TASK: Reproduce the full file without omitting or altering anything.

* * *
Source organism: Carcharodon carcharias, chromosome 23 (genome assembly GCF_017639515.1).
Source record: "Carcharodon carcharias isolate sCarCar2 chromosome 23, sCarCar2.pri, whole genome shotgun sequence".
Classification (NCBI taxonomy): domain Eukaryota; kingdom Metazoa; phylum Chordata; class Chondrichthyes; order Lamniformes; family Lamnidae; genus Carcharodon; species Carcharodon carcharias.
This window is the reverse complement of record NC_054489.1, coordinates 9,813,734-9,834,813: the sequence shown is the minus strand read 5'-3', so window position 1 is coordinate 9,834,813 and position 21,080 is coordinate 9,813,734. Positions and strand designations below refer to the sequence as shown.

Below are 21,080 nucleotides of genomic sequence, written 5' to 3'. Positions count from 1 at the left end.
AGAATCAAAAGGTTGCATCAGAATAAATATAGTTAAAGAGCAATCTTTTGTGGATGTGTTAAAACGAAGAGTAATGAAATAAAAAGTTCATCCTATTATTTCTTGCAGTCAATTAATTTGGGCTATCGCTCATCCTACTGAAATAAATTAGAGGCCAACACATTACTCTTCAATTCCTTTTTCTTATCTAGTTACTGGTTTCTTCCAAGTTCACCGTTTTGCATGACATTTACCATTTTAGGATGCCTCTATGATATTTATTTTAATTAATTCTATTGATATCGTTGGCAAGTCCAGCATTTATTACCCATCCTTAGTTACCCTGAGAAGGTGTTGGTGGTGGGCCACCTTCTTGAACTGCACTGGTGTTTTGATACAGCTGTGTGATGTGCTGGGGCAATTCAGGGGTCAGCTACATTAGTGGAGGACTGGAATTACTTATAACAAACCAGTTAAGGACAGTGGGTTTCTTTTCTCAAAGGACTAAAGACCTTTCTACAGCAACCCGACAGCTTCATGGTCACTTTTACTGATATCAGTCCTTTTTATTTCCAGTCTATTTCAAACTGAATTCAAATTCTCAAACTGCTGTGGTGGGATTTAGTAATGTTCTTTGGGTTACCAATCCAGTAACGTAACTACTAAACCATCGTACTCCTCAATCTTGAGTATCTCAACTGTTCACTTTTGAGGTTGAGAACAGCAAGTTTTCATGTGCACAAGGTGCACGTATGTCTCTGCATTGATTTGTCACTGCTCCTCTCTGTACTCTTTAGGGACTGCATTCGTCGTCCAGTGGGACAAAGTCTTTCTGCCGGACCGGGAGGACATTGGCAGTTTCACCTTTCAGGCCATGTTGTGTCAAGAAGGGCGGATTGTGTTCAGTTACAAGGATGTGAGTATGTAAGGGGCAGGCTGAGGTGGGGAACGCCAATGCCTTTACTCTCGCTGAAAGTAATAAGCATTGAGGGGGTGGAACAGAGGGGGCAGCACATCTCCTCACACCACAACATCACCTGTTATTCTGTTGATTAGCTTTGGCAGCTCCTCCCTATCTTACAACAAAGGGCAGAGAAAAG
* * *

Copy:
Source organism: Carcharodon carcharias, chromosome 23 (genome assembly GCF_017639515.1).
Source record: "Carcharodon carcharias isolate sCarCar2 chromosome 23, sCarCar2.pri, whole genome shotgun sequence".
Classification (NCBI taxonomy): domain Eukaryota; kingdom Metazoa; phylum Chordata; class Chondrichthyes; order Lamniformes; family Lamnidae; genus Carcharodon; species Carcharodon carcharias.
This window is the reverse complement of record NC_054489.1, coordinates 9,813,734-9,834,813: the sequence shown is the minus strand read 5'-3', so window position 1 is coordinate 9,834,813 and position 21,080 is coordinate 9,813,734. Positions and strand designations below refer to the sequence as shown.

Below are 21,080 nucleotides of genomic sequence, written 5' to 3'. Positions count from 1 at the left end.
AGAATCAAAAGGTTGCATCAGAATAAATATAGTTAAAGAGCAATCTTTTGTGGATGTGTTAAAACGAAGAGTAATGAAATAAAAAGTTCATCCTATTATTTCTTGCAGTCAATTAATTTGGGCTATCGCTCATCCTACTGAAATAAATTAGAGGCCAACACATTACTCTTCAATTCCTTTTTCTTATCTAGTTACTGGTTTCTTCCAAGTTCACCGTTTTGCATGACATTTACCATTTTAGGATGCCTCTATGATATTTATTTTAATTAATTCTATTGATATCGTTGGCAAGTCCAGCATTTATTACCCATCCTTAGTTACCCTGAGAAGGTGTTGGTGGTGGGCCACCTTCTTGAACTGCACTGGTGTTTTGATACAGCTGTGTGATGTGCTGGGGCAATTCAGGGGTCAGCTACATTAGTGGAGGACTGGAATTACTTATAACAAACCAGTTAAGGACAGTGGGTTTCTTTTCTCAAAGGACTAAAGACCTTTCTACAGCAACCCGACAGCTTCATGGTCACTTTTACTGATATCAGTCCTTTTTATTTCCAGTCTATTTCAAACTGAATTCAAATTCTCAAACTGCTGTGGTGGGATTTAGTAATGTTCTTTGGGTTACCAATCCAGTAACGTAACTACTAAACCATCGTACTCCTCAATCTTGAGTATCTCAACTGTTCACTTTTGAGGTTGAGAACAGCAAGTTTTCATGTGCACAAGGTGCACGTATGTCTCTGCATTGATTTGTCACTGCTCCTCTCTGTACTCTTTAGGGACTGCATTCGTCGTCCAGTGGGACAAAGTCTTTCTGCCGGACCGGGAGGACATTGGCAGTTTCACCTTTCAGGCCATGTTGTGTCAAGAAGGGCGGATTGTGTTCAGTTACAAGGATGTGAGTATGTAAGGGGCAGGCTGAGGTGGGGAACGCCAATGCCTTTACTCTCGCTGAAAGTAATAAGCATTGAGGGGGTGGAACAGAGGGGGCAGCACATCTCCTCACACCACAACATCACCTGTTATTCTGTTGATTAGCTTTGGCAGCTCCTCCCTATCTTACAACAAAGGGCAGAGAAAAG